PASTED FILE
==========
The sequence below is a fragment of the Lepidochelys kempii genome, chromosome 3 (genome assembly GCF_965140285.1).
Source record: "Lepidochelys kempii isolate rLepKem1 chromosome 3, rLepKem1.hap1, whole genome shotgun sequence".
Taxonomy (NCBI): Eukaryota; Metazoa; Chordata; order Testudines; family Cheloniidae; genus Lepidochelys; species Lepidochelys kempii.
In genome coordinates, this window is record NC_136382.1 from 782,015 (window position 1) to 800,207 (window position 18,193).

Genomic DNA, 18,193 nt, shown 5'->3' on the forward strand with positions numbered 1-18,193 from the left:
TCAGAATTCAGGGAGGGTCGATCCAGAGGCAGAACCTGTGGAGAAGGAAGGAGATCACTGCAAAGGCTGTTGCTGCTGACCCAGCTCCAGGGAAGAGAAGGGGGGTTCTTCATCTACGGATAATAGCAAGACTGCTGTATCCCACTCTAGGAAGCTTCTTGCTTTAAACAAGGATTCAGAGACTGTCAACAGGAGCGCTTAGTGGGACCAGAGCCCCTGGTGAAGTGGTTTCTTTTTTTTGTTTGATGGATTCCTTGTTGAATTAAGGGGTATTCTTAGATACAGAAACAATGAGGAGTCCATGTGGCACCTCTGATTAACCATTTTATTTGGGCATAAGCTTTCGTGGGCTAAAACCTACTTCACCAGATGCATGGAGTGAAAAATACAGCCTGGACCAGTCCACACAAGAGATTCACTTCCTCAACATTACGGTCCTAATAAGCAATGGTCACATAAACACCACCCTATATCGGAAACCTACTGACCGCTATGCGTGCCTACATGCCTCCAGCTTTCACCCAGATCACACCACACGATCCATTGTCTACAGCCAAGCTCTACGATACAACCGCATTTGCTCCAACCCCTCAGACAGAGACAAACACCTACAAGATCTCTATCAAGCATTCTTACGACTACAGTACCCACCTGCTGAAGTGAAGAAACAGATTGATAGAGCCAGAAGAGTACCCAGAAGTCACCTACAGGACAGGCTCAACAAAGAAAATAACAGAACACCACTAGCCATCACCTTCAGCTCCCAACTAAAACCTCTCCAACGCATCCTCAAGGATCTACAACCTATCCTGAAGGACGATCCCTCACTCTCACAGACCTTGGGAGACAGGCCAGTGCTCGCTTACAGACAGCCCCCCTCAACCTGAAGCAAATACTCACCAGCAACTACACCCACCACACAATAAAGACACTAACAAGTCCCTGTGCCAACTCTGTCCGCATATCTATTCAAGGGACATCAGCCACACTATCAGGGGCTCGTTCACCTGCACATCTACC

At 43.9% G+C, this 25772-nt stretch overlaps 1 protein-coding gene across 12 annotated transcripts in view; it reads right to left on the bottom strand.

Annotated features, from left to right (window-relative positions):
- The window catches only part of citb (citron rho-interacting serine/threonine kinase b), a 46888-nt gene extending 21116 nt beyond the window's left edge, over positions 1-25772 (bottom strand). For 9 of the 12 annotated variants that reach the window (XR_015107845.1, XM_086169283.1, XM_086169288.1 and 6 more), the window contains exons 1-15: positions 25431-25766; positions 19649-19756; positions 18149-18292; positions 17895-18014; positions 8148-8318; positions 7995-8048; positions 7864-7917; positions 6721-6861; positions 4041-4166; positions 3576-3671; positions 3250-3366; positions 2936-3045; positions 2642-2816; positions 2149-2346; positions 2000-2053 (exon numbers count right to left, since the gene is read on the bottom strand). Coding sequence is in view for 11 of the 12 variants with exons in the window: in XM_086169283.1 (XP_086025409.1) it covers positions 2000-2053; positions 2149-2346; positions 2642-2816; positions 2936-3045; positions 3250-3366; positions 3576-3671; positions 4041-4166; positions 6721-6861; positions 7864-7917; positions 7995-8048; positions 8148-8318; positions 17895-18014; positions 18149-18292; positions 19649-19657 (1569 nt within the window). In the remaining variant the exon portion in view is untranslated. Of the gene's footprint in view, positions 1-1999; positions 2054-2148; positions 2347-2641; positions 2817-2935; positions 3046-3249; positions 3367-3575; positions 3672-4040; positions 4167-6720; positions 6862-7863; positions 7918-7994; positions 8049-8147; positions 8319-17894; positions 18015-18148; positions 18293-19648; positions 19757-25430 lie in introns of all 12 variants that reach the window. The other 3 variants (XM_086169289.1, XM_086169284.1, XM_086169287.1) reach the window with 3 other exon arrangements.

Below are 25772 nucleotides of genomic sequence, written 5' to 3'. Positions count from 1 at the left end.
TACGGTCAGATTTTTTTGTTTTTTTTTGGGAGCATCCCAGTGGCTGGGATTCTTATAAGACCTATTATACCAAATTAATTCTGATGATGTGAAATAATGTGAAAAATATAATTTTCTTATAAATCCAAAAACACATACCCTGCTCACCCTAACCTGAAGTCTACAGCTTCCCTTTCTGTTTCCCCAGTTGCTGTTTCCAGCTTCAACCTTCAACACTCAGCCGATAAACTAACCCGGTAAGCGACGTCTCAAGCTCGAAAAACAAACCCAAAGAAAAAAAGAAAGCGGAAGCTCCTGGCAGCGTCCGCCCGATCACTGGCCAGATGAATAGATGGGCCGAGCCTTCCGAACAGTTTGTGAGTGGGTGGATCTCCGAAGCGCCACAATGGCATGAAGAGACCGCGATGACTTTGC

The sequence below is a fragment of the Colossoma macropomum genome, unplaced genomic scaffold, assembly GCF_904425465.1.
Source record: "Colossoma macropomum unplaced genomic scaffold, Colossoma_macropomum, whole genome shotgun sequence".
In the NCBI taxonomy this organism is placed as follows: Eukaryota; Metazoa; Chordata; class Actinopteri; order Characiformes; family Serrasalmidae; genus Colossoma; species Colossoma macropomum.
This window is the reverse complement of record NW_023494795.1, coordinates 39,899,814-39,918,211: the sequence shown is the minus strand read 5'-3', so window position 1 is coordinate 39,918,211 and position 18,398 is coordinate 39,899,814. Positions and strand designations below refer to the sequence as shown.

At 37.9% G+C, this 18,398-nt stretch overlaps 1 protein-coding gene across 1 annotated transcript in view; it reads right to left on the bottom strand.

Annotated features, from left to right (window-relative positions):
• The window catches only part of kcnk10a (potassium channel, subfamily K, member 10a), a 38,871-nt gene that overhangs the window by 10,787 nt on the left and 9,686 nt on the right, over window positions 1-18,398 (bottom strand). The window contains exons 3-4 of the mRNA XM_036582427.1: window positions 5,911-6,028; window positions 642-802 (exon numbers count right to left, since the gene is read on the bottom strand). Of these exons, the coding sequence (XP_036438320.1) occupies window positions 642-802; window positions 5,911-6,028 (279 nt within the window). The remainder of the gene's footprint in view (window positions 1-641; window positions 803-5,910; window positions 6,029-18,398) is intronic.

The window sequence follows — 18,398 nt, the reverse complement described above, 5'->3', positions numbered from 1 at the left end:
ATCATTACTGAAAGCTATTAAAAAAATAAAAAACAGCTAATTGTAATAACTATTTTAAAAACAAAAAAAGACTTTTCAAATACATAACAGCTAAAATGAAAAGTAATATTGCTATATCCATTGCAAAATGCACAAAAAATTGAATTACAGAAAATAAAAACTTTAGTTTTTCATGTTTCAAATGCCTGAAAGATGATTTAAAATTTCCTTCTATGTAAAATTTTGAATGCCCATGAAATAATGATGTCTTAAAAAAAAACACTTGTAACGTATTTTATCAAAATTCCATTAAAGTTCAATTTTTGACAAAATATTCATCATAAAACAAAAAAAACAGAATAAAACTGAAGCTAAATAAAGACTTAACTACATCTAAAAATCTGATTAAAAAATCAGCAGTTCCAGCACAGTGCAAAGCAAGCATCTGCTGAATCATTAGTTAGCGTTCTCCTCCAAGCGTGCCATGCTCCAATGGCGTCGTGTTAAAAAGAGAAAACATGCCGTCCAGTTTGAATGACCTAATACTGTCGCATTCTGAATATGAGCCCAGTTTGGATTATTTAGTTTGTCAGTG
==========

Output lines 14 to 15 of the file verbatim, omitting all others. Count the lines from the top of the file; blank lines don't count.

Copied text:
In the NCBI taxonomy this organism is placed as follows: Eukaryota; Metazoa; Chordata; class Actinopteri; order Characiformes; family Serrasalmidae; genus Colossoma; species Colossoma macropomum.
This window is the reverse complement of record NW_023494795.1, coordinates 39,899,814-39,918,211: the sequence shown is the minus strand read 5'-3', so window position 1 is coordinate 39,918,211 and position 18,398 is coordinate 39,899,814. Positions and strand designations below refer to the sequence as shown.